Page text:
"Spurred on by subsidies, the ethanol industry has expanded at an unsustainable rate," he said.  "It will be very difficult for the industry to make money even at its current size, even given federal subsidies.  At the capacity the industry is building, it will not be able to operate its plants at that capacity in the foreseeable future."

With the current price of petroleum products, ethanol producers can afford to pay up to $5.25 per bushel for corn.  Corn is already selling for $5.50 to $5.75 per bushel on the spot market.  Several ethanol companies have recently reported financial difficulties, mostly as a result of higher corn prices.  "The subsidies designed to promote ethanol production and use are largely turning out to be large windfall profits for corn and soybean producers," Elam said.

Society is paying a high price for the government's policy of subsidizing the conversion of corn into ethanol, Elam added.  While the ethanol industry itself estimates that it produced $12.3 billion in 2007 household income, Elam said, his firm's study shows that the added cost to the economy in 2007 was about $24.4 billion.

"In other words, every dollar in extra household income created by ethanol support costs someone else in the economy about $2.  We should expect this outcome from any industry that depends heavily on subsidies for its existence," he said.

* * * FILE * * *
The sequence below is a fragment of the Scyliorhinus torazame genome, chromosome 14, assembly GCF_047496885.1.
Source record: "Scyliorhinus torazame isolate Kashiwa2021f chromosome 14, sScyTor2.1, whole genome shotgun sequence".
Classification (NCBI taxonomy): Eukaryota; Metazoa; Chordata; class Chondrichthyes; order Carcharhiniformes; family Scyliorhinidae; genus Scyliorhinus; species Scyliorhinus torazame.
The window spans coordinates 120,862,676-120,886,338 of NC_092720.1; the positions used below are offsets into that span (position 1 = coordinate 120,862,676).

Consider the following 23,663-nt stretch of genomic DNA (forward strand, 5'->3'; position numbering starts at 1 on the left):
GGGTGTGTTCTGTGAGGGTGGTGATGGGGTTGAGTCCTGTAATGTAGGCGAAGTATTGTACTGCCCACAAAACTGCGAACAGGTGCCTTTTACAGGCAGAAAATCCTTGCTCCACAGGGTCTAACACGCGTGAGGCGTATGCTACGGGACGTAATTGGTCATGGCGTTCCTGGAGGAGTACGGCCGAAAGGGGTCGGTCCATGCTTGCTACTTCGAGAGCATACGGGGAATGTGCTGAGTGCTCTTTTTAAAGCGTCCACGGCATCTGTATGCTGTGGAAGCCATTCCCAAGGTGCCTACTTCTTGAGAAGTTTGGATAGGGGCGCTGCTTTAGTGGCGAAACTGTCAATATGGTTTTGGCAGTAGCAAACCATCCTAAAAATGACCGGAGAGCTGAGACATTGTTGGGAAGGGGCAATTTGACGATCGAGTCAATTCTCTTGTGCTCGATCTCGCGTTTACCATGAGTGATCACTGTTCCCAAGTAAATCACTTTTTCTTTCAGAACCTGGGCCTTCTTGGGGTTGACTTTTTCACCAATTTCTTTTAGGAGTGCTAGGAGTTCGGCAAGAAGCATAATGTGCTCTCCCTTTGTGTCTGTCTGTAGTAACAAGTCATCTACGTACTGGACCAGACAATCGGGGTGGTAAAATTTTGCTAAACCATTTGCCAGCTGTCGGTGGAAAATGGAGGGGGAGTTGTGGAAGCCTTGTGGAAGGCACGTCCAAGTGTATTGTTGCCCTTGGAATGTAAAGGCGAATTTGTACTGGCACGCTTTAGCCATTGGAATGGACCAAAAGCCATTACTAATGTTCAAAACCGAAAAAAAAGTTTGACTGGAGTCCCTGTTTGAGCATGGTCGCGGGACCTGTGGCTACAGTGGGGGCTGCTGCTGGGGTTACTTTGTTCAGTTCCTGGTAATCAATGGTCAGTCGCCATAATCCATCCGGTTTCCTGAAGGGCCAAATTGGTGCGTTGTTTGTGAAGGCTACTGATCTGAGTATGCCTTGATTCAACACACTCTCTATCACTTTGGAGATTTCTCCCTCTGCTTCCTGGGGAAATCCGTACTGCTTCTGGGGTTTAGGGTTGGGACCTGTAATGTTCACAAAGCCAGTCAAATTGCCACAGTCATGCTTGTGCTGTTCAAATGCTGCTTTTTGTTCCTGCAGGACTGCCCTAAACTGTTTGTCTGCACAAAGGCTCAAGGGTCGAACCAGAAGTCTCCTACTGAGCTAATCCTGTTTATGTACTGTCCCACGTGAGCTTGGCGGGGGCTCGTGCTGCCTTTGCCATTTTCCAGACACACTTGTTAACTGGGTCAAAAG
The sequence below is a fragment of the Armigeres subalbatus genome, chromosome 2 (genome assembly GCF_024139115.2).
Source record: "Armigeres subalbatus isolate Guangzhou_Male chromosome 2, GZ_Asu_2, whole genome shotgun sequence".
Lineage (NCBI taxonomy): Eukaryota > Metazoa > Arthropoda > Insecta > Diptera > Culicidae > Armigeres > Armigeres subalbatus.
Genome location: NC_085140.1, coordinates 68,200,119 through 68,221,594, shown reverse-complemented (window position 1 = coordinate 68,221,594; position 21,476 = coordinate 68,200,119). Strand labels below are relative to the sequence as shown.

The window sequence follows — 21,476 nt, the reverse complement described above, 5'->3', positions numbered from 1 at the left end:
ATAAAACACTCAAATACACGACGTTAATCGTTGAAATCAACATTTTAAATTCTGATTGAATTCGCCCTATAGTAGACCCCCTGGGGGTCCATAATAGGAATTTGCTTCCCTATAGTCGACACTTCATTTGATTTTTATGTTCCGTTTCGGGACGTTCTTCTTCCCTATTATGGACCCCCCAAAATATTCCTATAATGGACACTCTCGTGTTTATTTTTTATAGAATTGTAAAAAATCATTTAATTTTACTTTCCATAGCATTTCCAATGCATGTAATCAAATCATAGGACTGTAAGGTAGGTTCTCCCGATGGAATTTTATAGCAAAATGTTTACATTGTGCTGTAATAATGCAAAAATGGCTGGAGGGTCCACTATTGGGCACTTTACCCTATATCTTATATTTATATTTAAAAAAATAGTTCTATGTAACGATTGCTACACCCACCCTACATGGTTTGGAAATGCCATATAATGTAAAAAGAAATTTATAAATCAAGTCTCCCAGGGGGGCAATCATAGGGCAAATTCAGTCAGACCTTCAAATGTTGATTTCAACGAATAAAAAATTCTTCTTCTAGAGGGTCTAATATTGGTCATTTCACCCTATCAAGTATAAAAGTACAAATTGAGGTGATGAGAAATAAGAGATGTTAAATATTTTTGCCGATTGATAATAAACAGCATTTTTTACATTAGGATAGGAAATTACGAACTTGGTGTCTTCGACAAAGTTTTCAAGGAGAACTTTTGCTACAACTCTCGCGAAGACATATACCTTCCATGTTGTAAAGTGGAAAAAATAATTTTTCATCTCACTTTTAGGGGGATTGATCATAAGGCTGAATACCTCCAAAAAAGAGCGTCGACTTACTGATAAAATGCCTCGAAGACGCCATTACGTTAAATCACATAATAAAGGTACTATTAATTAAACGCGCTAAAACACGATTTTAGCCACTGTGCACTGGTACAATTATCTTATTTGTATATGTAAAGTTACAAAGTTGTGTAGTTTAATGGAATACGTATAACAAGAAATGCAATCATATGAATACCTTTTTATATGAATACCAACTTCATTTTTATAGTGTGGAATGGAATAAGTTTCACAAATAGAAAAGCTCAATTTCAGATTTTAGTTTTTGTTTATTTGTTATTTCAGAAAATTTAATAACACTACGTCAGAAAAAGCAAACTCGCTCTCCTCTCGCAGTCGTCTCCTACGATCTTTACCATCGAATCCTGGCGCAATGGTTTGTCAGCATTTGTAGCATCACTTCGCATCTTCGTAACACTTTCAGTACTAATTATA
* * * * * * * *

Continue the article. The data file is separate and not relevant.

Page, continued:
Elam's study was commissioned by the National Chicken Council, National Turkey Federation, and the American Meat Institute.

Grocery Manufacturers Association Vice President for Federal Affairs, Scott Faber, also weighed in on the issue with the  release of a statement in response to recent news that the price of corn has reached an all-time high at $6 per bushel. The price increase was driven by a U.S. Department of Agriculture report released earlier this week, stating that while demand for corn continues to increase, farmers will dramatically reduce corn production this year.

"The Federal Government's food to fuel mandates are diverting 1/4 of America's corn supply from kitchen tables to fuel tanks, and the result is corn selling for $6 a bushel, an all time high. And the ripple effects are being felt throughout the economy. In tough times like these, when many families are struggling, Congress and the Administration need to take a hard look at the unintended consequences of these food to fuel mandates that raise food prices without offering a significant environmental benefit."

The Grocery Manufacturers Association (GMA) represents the world's leading food, beverage and consumer products companies. The association promotes sound public policy, champions initiatives that increase productivity and growth and helps to protect the safety and security of the food supply through scientific excellence. The GMA board of directors is comprised of chief executive officers from the association's member companies. The $2.1 trillion food, beverage and consumer packaged goods industry employs 14 million workers, and contributes over $1 trillion in added value to the nation's economy.